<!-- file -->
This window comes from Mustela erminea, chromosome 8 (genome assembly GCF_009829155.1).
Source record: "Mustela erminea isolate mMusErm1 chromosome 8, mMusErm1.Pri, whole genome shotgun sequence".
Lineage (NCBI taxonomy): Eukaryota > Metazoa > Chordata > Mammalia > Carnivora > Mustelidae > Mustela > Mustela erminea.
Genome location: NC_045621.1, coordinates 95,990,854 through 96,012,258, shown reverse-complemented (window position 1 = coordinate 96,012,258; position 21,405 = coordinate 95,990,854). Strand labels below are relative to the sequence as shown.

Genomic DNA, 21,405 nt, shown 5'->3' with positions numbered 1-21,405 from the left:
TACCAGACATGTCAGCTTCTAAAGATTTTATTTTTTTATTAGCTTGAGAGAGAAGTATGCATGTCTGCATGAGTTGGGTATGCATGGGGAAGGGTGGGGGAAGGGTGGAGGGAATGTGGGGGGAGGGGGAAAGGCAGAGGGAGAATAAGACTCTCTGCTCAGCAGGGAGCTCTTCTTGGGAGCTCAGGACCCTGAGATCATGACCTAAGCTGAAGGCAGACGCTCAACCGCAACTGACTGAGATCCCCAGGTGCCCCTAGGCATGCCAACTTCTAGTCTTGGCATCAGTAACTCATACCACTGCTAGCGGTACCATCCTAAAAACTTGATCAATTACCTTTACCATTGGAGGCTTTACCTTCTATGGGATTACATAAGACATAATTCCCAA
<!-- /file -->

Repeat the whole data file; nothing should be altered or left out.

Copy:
This window comes from Mustela erminea, chromosome 8 (genome assembly GCF_009829155.1).
Source record: "Mustela erminea isolate mMusErm1 chromosome 8, mMusErm1.Pri, whole genome shotgun sequence".
Lineage (NCBI taxonomy): Eukaryota > Metazoa > Chordata > Mammalia > Carnivora > Mustelidae > Mustela > Mustela erminea.
Genome location: NC_045621.1, coordinates 95,990,854 through 96,012,258, shown reverse-complemented (window position 1 = coordinate 96,012,258; position 21,405 = coordinate 95,990,854). Strand labels below are relative to the sequence as shown.

Genomic DNA, 21,405 nt, shown 5'->3' with positions numbered 1-21,405 from the left:
TACCAGACATGTCAGCTTCTAAAGATTTTATTTTTTTATTAGCTTGAGAGAGAAGTATGCATGTCTGCATGAGTTGGGTATGCATGGGGAAGGGTGGGGGAAGGGTGGAGGGAATGTGGGGGGAGGGGGAAAGGCAGAGGGAGAATAAGACTCTCTGCTCAGCAGGGAGCTCTTCTTGGGAGCTCAGGACCCTGAGATCATGACCTAAGCTGAAGGCAGACGCTCAACCGCAACTGACTGAGATCCCCAGGTGCCCCTAGGCATGCCAACTTCTAGTCTTGGCATCAGTAACTCATACCACTGCTAGCGGTACCATCCTAAAAACTTGATCAATTACCTTTACCATTGGAGGCTTTACCTTCTATGGGATTACATAAGACATAATTCCCAA